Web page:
Advertisement

Diarrhea Is Associated With Prolonged Symptoms and Viral Carriage in Corona Virus Disease 2019

  • Xiao-Shan Wei
    Affiliations
    Department of Respiratory and Critical Care Medicine, Union Hospital, Tongji Medical College, Huazhong University of Science and Technology, Wuhan, China
    Search for articles by this author
  • Xu Wang
    Affiliations
    Department of Respiratory and Critical Care Medicine, Union Hospital, Tongji Medical College, Huazhong University of Science and Technology, Wuhan, China
    Search for articles by this author
  • Yi-Ran Niu
    Affiliations
    Department of Respiratory and Critical Care Medicine, Union Hospital, Tongji Medical College, Huazhong University of Science and Technology, Wuhan, China
    Search for articles by this author
  • Lin-Lin Ye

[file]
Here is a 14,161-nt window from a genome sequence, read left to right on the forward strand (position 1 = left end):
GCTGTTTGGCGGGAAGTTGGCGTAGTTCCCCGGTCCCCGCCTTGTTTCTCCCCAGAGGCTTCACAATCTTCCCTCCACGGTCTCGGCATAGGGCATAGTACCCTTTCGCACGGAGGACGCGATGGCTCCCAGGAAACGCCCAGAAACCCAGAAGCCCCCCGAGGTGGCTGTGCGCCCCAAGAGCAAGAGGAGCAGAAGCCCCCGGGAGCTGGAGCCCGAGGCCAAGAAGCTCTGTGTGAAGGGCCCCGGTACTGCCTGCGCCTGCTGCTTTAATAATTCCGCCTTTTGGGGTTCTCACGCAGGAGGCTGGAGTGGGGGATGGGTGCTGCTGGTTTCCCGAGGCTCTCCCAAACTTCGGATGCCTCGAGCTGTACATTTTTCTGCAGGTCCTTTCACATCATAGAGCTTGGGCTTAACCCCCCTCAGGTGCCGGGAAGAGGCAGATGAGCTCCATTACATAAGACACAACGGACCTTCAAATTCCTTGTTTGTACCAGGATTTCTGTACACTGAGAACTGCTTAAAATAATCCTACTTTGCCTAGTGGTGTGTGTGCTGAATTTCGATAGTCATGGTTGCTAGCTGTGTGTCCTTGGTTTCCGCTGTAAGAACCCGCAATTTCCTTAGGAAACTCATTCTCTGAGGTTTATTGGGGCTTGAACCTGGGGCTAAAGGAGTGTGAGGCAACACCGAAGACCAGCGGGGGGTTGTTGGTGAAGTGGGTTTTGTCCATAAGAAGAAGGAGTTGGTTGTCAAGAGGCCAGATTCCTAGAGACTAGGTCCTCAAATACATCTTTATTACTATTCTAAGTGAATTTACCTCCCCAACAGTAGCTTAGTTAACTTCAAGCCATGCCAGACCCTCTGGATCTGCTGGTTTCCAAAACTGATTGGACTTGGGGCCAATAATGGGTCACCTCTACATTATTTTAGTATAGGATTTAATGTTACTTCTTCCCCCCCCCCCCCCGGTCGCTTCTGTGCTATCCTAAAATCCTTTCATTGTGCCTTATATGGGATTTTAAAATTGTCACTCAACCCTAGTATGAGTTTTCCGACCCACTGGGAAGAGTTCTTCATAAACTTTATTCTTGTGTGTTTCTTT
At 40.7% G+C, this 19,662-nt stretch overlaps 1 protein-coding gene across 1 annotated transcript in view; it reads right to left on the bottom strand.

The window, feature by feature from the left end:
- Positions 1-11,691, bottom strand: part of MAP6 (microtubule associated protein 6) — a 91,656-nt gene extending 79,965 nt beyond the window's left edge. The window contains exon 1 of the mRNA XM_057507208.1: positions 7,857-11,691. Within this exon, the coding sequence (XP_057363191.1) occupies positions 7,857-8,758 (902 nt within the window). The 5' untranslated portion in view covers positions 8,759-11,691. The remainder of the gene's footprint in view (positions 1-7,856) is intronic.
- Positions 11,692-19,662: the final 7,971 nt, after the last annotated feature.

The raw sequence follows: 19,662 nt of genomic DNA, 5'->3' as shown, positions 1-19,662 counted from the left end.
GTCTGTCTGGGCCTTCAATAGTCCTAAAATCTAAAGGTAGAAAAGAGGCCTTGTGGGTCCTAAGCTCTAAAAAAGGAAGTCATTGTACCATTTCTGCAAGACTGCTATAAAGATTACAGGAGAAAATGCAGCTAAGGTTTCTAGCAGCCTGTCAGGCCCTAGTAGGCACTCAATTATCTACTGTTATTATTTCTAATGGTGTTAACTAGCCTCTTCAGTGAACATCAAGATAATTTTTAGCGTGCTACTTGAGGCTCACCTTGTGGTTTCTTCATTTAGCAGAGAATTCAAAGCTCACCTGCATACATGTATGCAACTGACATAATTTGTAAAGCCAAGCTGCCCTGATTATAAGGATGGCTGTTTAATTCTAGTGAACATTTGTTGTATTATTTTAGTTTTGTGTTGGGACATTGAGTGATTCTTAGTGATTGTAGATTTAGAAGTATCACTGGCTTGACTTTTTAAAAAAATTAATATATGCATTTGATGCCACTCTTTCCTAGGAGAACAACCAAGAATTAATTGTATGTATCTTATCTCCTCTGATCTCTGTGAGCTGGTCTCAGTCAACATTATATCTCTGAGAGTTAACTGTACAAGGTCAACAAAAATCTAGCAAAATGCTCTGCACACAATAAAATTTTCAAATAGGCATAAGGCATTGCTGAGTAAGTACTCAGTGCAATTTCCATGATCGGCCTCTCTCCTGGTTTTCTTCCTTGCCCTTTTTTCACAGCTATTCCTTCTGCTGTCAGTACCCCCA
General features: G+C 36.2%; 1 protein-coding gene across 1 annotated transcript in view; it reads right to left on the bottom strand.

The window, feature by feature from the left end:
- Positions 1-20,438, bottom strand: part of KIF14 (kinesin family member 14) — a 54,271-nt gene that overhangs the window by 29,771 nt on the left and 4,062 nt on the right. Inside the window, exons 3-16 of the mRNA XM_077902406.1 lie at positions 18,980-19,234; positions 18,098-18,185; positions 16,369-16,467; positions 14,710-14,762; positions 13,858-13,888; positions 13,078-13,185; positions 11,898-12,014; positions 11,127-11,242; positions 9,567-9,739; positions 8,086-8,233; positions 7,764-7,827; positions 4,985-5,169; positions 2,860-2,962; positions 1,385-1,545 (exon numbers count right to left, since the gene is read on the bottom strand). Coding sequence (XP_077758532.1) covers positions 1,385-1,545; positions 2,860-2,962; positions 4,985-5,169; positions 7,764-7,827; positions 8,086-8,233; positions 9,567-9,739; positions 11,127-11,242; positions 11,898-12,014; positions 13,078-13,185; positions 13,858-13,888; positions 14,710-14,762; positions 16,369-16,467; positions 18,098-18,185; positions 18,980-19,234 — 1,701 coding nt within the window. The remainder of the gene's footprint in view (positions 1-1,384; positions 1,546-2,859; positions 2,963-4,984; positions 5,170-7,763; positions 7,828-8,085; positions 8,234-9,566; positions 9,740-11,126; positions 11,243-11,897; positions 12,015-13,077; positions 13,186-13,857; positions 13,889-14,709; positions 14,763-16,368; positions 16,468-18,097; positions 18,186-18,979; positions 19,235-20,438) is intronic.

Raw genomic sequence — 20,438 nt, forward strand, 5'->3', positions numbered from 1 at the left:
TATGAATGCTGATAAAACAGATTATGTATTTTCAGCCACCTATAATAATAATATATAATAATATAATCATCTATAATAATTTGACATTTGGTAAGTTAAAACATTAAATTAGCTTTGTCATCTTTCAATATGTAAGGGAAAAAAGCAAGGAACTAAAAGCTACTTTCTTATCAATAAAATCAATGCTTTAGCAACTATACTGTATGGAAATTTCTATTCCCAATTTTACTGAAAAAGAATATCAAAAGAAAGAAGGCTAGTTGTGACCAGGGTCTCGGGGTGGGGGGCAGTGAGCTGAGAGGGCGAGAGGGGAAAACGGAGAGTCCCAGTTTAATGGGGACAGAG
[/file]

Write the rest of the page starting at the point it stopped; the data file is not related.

Affiliations
    Department of Respiratory and Critical Care Medicine, Union Hospital, Tongji Medical College, Huazhong University of Science and Technology, Wuhan, China
    Search for articles by this author
  • Wen-Bei Peng
    Affiliations
    Department of Respiratory and Critical Care Medicine, Union Hospital, Tongji Medical College, Huazhong University of Science and Technology, Wuhan, China
    Search for articles by this author
  • Zi-Hao Wang
    Affiliations
    Department of Respiratory and Critical Care Medicine, Union Hospital, Tongji Medical College, Huazhong University of Science and Technology, Wuhan, China
    Search for articles by this author
  • Wei-Bing Yang
    Affiliations
    Department of Respiratory and Critical Care Medicine, Union Hospital, Tongji Medical College, Huazhong University of Science and Technology, Wuhan, China
    Search for articles by this author
  • Bo-Han Yang
    Affiliations
    Department of Respiratory and Critical Care Medicine, Union Hospital, Tongji Medical College, Huazhong University of Science and Technology, Wuhan, China
    Search for articles by this author
  • Jian-Chu Zhang
    Affiliations
    Department of Respiratory and Critical Care Medicine, Union Hospital, Tongji Medical College, Huazhong University of Science and Technology, Wuhan, China